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University of Denver Launches Colorado’s First Telebehavioral Perinatal Mental Health Service

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Jon Stone

Media Relations Manager

Jon Stone

Program aims to help families living in rural Colorado

News  •

It’s a serious challenge facing the state of Colorado — 22 counties do not have a licensed psychologist. Residents living in these rural areas face two options: drive long distances to receive help, or live without receiving care for mental health issues, substance abuse, learning disabilities and various emotional problems.

The University of Denver’s Graduate School of Professional Psychology (GSPP) is working to address this need. Earlier this month, the school launched Parentline Colorado, a free telebehavioral health service offering psychological support through video chat and telephone to pregnant and postpartum families with children up to age 5. The program is only the second of its kind in the country.

Tracy Vozar
Tracy Vozar

“This is perfect for Colorado,” says Tracy Vozar, director of GSPP’s specialty in infant and early childhood mental health and also the architect of Parentline Colorado. “Many of our rural counties do not have psychologists focused in this area. So we are able to offer high-quality, highly trained doctoral student clinicians through this service to folks all across the state, regardless of their ability to pay. This is something I have a huge commitment to, as does GSPP.”

Vozar leads the team of six student clinicians on this project; five are being trained through the program at GSPP, and the sixth is a Morgridge College of Education doctoral student who is fluent in Spanish. The clinicians meet with clients through video chat or over the phone. They  then meet with Vozar to review the cases.

“Due to the time constraints of having a newborn, despite the increased need for support, it can often be the most difficult time to seek out help,” says Jacqueline Jacobs, a student clinician. “That is one of the beauties of Parentline: The services can adjust to the families’ busy and often unpredictable schedules, making seeking therapy or support feel much more manageable.”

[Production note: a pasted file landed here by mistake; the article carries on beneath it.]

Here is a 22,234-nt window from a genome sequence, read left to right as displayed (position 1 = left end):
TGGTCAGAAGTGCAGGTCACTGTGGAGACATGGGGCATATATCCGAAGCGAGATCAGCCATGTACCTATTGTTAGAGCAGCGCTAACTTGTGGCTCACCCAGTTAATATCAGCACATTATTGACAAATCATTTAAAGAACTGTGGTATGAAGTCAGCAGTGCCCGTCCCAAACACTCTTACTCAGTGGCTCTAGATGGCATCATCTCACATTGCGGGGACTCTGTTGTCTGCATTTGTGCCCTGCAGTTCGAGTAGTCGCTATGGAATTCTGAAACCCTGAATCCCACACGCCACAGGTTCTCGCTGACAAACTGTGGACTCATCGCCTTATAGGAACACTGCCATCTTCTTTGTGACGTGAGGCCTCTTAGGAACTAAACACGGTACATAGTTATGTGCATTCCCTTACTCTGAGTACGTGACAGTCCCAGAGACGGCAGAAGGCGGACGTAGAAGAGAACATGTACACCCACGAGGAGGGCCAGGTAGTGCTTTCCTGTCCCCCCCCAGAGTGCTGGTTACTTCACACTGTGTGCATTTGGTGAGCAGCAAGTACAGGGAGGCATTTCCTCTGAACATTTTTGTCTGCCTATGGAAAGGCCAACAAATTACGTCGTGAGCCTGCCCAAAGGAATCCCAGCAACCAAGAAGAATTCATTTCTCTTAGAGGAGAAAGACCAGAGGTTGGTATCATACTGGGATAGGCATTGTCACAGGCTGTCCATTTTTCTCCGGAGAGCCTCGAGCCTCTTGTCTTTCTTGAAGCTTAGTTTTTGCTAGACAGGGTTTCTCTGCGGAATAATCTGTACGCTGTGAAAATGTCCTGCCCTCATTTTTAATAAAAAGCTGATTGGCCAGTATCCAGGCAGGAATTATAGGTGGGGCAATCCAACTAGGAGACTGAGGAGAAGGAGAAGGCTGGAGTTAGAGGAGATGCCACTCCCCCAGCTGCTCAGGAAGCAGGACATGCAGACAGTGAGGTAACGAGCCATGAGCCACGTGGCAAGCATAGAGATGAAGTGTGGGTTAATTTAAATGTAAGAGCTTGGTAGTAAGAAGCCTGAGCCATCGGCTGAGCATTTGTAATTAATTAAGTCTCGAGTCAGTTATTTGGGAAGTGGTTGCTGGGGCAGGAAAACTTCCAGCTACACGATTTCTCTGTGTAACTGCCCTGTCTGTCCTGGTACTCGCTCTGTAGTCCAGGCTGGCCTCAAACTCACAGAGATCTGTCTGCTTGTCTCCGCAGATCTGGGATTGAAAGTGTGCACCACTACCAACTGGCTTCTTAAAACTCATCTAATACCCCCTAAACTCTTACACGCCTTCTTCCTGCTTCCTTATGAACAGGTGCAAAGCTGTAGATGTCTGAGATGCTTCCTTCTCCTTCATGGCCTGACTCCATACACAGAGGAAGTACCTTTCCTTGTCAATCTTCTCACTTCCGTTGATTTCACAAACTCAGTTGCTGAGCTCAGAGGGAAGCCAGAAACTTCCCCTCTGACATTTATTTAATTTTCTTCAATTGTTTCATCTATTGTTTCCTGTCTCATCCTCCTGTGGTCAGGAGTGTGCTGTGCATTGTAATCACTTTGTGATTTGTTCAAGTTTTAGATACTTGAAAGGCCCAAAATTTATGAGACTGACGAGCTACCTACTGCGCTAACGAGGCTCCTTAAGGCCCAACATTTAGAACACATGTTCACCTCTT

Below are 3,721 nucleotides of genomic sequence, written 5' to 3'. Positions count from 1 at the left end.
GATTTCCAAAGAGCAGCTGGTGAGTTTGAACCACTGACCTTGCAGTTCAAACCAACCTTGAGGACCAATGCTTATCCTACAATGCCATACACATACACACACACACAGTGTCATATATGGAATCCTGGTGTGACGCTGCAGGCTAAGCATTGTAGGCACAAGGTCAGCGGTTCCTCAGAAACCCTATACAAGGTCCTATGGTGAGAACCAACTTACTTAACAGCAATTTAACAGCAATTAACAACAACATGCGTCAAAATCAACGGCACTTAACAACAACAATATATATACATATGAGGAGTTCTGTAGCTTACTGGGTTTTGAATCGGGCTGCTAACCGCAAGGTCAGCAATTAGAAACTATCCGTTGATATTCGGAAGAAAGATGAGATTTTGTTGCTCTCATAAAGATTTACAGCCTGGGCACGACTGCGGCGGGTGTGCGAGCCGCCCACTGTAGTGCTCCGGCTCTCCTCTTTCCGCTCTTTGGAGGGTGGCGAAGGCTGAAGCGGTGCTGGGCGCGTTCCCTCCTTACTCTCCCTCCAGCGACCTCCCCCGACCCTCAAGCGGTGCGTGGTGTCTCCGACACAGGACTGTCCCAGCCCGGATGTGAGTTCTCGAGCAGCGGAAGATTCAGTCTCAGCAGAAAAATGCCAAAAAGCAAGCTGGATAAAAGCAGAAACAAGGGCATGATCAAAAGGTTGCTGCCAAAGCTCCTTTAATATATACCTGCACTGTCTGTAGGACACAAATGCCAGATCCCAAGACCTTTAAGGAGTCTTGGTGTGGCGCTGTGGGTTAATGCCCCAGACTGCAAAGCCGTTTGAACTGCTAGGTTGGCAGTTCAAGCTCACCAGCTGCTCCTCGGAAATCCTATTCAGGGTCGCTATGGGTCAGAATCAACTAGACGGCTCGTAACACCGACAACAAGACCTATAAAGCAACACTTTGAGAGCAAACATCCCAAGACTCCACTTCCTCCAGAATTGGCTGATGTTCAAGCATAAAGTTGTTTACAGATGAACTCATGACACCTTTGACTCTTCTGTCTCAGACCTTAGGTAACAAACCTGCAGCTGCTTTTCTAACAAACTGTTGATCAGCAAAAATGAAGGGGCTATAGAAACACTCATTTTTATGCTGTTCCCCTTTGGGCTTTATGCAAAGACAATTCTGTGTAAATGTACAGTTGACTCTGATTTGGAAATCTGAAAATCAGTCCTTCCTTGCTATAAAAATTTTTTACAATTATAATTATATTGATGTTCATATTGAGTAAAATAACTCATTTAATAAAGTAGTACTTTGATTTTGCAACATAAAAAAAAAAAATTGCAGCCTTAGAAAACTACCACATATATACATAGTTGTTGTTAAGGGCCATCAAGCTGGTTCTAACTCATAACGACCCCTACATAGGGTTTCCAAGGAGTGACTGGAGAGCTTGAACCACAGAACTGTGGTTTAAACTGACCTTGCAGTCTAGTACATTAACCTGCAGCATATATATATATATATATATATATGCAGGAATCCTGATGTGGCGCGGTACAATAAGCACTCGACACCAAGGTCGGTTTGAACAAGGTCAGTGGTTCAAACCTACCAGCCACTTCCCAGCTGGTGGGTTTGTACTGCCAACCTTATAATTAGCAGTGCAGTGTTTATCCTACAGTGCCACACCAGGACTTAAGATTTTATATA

Parentline was created by Dhara Meghani, a psychologist and professor at the University of San Francisco. Meghani started the program after identifying a need to train doctoral students in perinatal, infant and early childhood mental health, as well as identified barriers to clients seeking care in the Bay Area. Parentline Colorado builds on this model by offering the program across the entire state and to Spanish-speaking families.

“I am so excited to participate in a program that will provide bilingual, flexible support, in addition to various resources,” says Sandra Bertram Grant, a student clinician. “It is such an invigorating and exciting opportunity, because it is difficult to find so many different pieces under the same direction and motivated by the same goal.”

Thanks to a grant, Parentline Colorado can provide the service free of charge for the first year. The program is already looking at pay models, sliding fee schedules and allowing clients to use Medicaid as options for the future. In the face of growing rates of substance use during and after pregnancy, relationship issues between parents and young kids, and different conditions confronting infants and toddlers, Vozar is excited to be able to reach Colorado families in new ways.

“This is why I love coming to work every day,” she says. “I get to work with little kids and families; I get to think of innovative ways to reach clients that I’ve always wanted to reach and haven’t had the technology or the ability to in the past. We get to rally around our families and the needs that we see.”



To learn more about GSPP’s specialty in infant and early childhood mental health, please visit its website. If you would like more information about Parentline Colorado, please email